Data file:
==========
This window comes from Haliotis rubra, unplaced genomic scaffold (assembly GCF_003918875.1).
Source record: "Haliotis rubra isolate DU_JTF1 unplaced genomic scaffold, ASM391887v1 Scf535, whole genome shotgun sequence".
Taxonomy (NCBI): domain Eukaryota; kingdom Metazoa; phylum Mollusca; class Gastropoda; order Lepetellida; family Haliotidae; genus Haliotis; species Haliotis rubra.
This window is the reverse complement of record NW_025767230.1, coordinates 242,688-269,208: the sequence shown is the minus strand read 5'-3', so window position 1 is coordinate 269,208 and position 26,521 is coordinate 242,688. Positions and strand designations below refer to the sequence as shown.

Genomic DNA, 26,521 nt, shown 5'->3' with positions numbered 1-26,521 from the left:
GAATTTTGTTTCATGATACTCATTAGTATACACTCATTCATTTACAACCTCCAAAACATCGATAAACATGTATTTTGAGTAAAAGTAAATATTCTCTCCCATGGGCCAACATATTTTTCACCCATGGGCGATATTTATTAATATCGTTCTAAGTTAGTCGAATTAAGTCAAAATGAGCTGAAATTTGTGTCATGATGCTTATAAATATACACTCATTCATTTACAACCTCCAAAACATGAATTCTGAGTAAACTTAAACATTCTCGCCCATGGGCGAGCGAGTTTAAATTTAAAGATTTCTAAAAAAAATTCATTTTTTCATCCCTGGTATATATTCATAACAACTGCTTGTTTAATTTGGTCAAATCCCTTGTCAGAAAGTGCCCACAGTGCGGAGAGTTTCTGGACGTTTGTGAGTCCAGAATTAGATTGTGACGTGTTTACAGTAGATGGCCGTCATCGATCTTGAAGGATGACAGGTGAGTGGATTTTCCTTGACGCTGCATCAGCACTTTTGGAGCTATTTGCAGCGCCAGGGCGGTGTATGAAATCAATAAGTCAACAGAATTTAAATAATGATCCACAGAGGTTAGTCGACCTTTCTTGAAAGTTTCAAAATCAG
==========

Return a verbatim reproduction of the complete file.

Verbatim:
This window comes from Haliotis rubra, unplaced genomic scaffold (assembly GCF_003918875.1).
Source record: "Haliotis rubra isolate DU_JTF1 unplaced genomic scaffold, ASM391887v1 Scf535, whole genome shotgun sequence".
Taxonomy (NCBI): domain Eukaryota; kingdom Metazoa; phylum Mollusca; class Gastropoda; order Lepetellida; family Haliotidae; genus Haliotis; species Haliotis rubra.
This window is the reverse complement of record NW_025767230.1, coordinates 242,688-269,208: the sequence shown is the minus strand read 5'-3', so window position 1 is coordinate 269,208 and position 26,521 is coordinate 242,688. Positions and strand designations below refer to the sequence as shown.

Genomic DNA, 26,521 nt, shown 5'->3' with positions numbered 1-26,521 from the left:
GAATTTTGTTTCATGATACTCATTAGTATACACTCATTCATTTACAACCTCCAAAACATCGATAAACATGTATTTTGAGTAAAAGTAAATATTCTCTCCCATGGGCCAACATATTTTTCACCCATGGGCGATATTTATTAATATCGTTCTAAGTTAGTCGAATTAAGTCAAAATGAGCTGAAATTTGTGTCATGATGCTTATAAATATACACTCATTCATTTACAACCTCCAAAACATGAATTCTGAGTAAACTTAAACATTCTCGCCCATGGGCGAGCGAGTTTAAATTTAAAGATTTCTAAAAAAAATTCATTTTTTCATCCCTGGTATATATTCATAACAACTGCTTGTTTAATTTGGTCAAATCCCTTGTCAGAAAGTGCCCACAGTGCGGAGAGTTTCTGGACGTTTGTGAGTCCAGAATTAGATTGTGACGTGTTTACAGTAGATGGCCGTCATCGATCTTGAAGGATGACAGGTGAGTGGATTTTCCTTGACGCTGCATCAGCACTTTTGGAGCTATTTGCAGCGCCAGGGCGGTGTATGAAATCAATAAGTCAACAGAATTTAAATAATGATCCACAGAGGTTAGTCGACCTTTCTTGAAAGTTTCAAAATCAG